Yale University

Victimization and depressive symptomology in transgender adults: The mediating role of avoidant coping.

TitleVictimization and depressive symptomology in transgender adults: The mediating role of avoidant coping.
Publication TypeJournal Article
Year of Publication2017
AuthorsWhite Hughto, Jaclyn M., John E. Pachankis, Tiara C. Willie, and Sari L. Reisner
JournalJournal of counseling psychology
Date Published2017 Jan
KeywordsAdaptation, Psychological, Adolescent, Adult, Aged, Crime Victims, Depression, Female, Humans, Male, Massachusetts, Middle Aged, Social Stigma, Spouse Abuse, Surveys and Questionnaires, Transgender Persons
AbstractVictimization and depressive distress symptoms represent serious and interconnected public health problems facing transgender communities. Avoidant coping is hypothesized to temporarily alleviate the stress of victimization, but has potential long-term mental and behavioral health costs, such as increasing the probability of depressive symptoms. A community sample of 412 transgender adults (M age = 32.7, SD = 12.8) completed a one-time survey capturing multiple forms of victimization (i.e., everyday discrimination, bullying, physical assault by family, verbal harassment by family, childhood sexual abuse, intimate partner violence), avoidant coping, and past-week depressive symptomology. Structural equation modeling examined the mediating role of avoidant coping in the association between victimization and depressive symptomology. A latent victimization variable comprised of 6 measures of victimization was positively associated with avoidant coping, which in turn was positively associated with depressive symptoms. Victimization was also positively associated with depressive symptomology both directly and indirectly through avoidant coping. Avoidant coping represents a potentially useful intervention target for clinicians aiming to reduce the mental health sequelae of victimization in this highly stigmatized and vulnerable population. (PsycINFO Database Record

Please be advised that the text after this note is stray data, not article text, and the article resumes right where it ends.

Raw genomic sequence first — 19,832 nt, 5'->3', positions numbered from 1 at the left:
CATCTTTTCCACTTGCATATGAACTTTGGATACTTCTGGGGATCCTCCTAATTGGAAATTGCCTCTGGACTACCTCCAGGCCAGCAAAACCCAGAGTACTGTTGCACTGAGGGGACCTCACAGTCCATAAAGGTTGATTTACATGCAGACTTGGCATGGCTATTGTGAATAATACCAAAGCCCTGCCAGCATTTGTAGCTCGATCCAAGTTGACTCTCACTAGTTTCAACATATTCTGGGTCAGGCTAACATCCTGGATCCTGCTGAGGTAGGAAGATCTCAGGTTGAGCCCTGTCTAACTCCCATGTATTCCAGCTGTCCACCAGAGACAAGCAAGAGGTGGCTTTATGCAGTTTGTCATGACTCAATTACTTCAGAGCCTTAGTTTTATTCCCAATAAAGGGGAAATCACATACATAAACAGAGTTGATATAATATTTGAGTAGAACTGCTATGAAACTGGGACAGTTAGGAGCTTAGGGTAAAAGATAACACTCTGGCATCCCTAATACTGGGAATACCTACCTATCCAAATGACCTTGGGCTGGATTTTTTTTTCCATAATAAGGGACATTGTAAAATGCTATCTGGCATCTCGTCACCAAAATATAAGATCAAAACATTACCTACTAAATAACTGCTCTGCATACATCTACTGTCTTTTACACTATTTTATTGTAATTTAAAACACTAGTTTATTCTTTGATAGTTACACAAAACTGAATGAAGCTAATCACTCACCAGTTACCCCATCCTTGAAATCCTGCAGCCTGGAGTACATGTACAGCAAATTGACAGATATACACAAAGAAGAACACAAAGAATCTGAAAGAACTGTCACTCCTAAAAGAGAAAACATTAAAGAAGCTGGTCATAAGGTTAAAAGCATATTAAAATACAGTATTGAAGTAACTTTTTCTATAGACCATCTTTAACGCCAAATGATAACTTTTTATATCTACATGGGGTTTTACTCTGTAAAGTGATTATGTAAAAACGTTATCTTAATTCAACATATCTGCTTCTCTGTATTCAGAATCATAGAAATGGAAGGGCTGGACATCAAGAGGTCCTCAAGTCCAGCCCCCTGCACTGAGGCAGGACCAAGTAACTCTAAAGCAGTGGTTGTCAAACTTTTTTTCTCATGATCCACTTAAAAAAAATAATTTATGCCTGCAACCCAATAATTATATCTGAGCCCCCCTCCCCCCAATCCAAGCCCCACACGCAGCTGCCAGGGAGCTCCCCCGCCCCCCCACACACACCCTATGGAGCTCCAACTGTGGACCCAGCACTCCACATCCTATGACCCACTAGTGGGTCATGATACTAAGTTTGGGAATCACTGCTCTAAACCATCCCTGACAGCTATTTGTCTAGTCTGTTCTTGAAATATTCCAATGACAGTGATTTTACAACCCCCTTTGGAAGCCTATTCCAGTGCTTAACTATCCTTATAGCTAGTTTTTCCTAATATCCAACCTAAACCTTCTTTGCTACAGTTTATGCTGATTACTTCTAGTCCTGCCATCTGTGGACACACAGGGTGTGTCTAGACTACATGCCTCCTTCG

Alternate JournalJ Couns Psychol

External Links